Last night most of Japan saw a complete lunar eclipse which although impressive it not really photogenic. So instead I picked a few photos of storefronts that I took in Tokyo’s central Tsukishima (月島) district. The name translates to Moon Island. Tokyo is not all gleaming skyscrapers and huge modern buildings, there is also quite a few houses and shops that have probably never seen a renovation budget over two figures, and I love these. Almost all of these stores are family run business, often with the owners being way past retirement age. In Japan pension payments are not connected very much to your income so it makes sense to keep working even after 65 and it also explains why several of these stores are not all that concerned with profit maximization. I always make an effort to shop in stores like this. Most items are slightly more expensive than in the big brand stores but there are enough items much cheaper so on average I think it evens out. It is also a great chance to chat to people you would never ever meet otherwise, as most of the owners are very happy to have a conversation with the purchase (most, but not all). One of my favorite mom and pop stores is a fruit seller in my neighborhood. The first time I went in there the owner, an old lady of way past 90 was sitting down resting and her energetic son of around 70 rushed down to help me with my purchase, sparing his mother. He claimed that his mom was way too old to “risk her heart speaking to handsome gentlemen like you” so naturally I had to buy some extra to reward his excellent sales pitch. It is still the only place where I put money down for fruit!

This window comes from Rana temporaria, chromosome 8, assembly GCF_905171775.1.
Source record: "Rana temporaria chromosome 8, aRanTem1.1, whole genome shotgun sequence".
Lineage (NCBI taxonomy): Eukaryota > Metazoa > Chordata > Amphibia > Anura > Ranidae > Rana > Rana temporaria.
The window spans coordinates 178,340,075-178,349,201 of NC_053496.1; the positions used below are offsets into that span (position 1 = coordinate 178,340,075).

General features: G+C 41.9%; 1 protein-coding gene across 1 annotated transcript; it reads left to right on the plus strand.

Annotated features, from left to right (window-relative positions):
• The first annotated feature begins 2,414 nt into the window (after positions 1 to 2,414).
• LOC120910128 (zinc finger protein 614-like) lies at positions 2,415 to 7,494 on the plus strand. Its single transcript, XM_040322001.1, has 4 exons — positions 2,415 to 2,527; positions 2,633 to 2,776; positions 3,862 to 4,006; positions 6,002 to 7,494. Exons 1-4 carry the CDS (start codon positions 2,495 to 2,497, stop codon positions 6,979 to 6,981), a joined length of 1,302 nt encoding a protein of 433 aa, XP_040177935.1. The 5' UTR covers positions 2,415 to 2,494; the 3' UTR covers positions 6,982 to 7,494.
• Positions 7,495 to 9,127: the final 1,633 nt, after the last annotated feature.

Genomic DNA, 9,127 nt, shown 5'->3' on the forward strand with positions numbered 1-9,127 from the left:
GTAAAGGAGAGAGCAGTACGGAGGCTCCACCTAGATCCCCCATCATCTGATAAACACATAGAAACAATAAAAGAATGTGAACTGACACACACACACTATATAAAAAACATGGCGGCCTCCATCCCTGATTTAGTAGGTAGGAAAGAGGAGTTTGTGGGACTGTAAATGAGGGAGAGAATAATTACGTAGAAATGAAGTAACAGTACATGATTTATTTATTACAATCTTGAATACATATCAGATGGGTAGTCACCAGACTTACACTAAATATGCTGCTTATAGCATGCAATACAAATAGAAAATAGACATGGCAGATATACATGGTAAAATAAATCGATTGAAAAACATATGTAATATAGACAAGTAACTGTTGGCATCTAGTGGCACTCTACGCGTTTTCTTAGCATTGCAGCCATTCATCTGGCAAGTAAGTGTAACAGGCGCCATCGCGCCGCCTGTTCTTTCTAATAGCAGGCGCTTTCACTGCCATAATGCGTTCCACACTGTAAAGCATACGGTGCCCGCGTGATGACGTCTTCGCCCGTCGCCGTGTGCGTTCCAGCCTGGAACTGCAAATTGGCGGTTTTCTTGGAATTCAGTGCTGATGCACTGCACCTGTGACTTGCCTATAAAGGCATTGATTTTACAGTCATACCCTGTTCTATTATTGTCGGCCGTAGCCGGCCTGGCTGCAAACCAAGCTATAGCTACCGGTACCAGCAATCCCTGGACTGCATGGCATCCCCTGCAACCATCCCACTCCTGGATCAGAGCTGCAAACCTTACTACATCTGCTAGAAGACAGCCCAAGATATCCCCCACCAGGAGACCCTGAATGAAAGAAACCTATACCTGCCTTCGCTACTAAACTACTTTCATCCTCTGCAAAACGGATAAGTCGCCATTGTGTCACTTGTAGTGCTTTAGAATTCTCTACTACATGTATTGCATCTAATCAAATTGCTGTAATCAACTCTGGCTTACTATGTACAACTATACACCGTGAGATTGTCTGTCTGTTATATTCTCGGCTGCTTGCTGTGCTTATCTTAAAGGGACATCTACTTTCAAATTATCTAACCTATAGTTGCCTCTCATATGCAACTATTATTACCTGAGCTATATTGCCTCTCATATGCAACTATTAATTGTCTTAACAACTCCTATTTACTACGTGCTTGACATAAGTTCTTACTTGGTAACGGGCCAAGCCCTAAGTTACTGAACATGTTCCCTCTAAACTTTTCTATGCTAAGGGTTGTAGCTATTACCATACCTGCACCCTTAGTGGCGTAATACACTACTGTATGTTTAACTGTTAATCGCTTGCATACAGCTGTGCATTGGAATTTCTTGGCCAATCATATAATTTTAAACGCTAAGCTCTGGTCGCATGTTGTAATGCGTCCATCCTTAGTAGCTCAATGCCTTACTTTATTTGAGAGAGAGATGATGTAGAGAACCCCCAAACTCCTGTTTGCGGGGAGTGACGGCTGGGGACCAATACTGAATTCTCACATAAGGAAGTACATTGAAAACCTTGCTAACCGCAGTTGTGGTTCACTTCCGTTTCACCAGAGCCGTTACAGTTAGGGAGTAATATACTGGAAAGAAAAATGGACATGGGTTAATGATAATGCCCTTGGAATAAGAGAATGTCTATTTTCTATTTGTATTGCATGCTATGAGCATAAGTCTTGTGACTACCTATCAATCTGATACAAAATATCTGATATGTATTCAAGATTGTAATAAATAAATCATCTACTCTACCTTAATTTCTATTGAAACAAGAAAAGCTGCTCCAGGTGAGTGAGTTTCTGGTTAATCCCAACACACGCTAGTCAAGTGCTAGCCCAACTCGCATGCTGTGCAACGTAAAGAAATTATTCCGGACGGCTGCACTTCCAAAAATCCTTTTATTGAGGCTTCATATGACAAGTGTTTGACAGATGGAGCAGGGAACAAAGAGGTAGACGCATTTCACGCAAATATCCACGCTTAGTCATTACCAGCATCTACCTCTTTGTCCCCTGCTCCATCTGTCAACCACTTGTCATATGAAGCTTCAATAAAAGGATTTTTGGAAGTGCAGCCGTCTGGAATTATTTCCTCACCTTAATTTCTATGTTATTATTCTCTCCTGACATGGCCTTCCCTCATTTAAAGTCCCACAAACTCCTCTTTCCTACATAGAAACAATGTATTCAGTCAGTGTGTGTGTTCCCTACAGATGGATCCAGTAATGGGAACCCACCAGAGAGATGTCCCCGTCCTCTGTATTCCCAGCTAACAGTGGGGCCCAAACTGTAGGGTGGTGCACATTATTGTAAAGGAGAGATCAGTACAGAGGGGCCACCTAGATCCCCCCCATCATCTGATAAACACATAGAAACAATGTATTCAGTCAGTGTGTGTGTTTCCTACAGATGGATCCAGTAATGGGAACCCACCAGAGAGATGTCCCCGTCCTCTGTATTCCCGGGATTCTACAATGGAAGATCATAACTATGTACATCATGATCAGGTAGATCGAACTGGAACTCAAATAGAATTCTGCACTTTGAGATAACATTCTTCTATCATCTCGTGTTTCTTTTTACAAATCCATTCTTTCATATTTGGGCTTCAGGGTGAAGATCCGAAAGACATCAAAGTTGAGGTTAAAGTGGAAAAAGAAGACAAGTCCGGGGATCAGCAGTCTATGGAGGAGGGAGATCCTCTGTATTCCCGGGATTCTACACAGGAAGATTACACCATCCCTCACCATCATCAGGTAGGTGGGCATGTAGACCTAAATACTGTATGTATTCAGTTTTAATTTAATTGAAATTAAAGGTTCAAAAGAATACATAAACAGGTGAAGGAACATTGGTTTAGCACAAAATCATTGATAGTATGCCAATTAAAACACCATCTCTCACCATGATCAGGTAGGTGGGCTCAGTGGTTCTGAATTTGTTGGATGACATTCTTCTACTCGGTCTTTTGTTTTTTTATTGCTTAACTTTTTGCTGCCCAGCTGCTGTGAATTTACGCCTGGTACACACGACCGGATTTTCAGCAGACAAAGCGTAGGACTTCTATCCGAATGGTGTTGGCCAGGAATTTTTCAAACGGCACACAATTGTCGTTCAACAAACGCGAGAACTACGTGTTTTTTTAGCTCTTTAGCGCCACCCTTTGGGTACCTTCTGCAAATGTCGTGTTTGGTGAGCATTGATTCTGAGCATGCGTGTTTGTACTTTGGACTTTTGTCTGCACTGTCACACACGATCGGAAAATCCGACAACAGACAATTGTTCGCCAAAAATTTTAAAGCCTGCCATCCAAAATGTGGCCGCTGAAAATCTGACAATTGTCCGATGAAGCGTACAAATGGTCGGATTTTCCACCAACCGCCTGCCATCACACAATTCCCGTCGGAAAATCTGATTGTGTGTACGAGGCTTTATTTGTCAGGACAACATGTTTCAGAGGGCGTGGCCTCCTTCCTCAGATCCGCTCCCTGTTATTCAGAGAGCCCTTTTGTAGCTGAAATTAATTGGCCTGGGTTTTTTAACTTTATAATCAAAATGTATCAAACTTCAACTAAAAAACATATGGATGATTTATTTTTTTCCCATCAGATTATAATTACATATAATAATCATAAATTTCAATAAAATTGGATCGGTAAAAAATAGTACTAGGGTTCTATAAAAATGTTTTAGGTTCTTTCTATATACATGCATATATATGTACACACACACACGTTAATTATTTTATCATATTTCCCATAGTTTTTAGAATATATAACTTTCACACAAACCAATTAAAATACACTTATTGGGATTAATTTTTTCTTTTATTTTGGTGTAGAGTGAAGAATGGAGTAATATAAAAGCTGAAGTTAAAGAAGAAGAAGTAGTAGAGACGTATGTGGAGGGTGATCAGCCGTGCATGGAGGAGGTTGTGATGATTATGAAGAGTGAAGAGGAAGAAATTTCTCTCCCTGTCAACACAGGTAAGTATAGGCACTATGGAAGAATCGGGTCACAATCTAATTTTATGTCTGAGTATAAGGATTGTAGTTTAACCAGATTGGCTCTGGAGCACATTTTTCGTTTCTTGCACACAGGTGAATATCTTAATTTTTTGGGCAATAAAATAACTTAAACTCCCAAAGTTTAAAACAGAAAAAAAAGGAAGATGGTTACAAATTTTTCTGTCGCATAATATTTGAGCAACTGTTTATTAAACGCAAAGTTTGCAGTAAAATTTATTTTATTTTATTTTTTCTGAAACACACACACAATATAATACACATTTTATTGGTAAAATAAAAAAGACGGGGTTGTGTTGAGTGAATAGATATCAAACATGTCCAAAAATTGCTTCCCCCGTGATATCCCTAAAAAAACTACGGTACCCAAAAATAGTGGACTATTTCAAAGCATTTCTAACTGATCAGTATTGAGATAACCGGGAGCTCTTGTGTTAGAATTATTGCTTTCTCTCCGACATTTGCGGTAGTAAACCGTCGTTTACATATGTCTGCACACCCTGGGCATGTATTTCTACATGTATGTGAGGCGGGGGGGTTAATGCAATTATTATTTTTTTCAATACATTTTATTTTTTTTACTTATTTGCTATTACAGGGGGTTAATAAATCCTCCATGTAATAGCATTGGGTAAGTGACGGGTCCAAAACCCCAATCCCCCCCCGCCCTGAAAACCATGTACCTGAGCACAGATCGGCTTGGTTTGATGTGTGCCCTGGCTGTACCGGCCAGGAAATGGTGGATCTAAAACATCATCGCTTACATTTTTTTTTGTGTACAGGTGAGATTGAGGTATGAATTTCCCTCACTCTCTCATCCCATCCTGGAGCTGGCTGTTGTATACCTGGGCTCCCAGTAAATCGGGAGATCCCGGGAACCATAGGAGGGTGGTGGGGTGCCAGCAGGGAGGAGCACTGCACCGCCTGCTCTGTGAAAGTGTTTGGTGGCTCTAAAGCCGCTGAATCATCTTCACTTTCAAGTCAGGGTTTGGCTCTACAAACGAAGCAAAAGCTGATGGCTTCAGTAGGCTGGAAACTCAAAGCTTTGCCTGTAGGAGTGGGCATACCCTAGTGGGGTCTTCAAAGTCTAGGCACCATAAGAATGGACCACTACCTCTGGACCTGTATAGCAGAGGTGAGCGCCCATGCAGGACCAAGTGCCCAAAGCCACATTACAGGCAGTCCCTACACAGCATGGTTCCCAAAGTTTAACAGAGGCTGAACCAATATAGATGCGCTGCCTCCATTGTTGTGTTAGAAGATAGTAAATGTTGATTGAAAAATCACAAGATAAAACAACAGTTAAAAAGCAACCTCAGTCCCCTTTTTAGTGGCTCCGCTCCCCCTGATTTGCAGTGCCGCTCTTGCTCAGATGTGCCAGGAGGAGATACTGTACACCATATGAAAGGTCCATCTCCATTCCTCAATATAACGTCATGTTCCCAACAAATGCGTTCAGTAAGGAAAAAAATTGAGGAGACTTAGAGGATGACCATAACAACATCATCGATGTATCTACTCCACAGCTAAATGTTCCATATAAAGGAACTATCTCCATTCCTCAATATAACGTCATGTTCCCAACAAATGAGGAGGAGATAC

The little bar/cafe on top of the tourist information building in front of the Kaminari temple gate is probably one of Asakusa’s best kept secrets hiding in plain sight. Surprisingly reasonably priced for such an epic location, you can do worse than ending up here if you are one of the millions of foreign tourists visiting Asakusa this year.
One of the many famous Japanese dishes that might not have made it abroad yet is the okonomiyaki, a dish whose name translates roughly as “cook it as you like it”. It is basically batter, vegetabels, eggs and anything you like to put on it, mixed and fried as a huge pancake on a hotplate or in a frying pan. The most classic okonomiyaki is the style championed in Osaka and western Japan but there is one big local contender up there: the Hiroshima Style Okonomiyaki. The main differences is the that they fry up a pancake first, then add noodles. In Hiroshima they are also very particular about their sauce, and the most well known classic Hiroshima style sauce is the one made by Mitsuwa Foods.
The Okonomimura is a premier tourist location in Hiroshima visited by almost everyone that comes to Hiroshima. It is a four story building crammed with okonomiyaki restaurants, most seating only between 6-15 people. The origin of the building dedicated to okonomiyaki can be traced back to a street of food vendors that put up their stalls there in 1950, only five years after the atomic bomb blast. It is not very far from the epicenter either. In 1967 the street vendors were moved into a building on the initiative of okonomiyaki entrepenur Mr. Yoshida. The present building dates back to 1992 but it already looks much older.
There are 27 restaurants to chose from inside, and I picked the Kaeruttei (かえるっ亭) on the 4th floor. The name means Frog Palace and the owner explained to me that he was stumped for a good name when he was opening the shop many years ago. In his home he had a large frog statue that he was planning to move to the restaurant and someone suggested they name it after that. The frog statue can still be seen in the shop. The word for frog in Japanese, Kaeru, is also the same as the word “to return”, which in this case might be good for business. I certainly will return the next time I visit Hiroshima!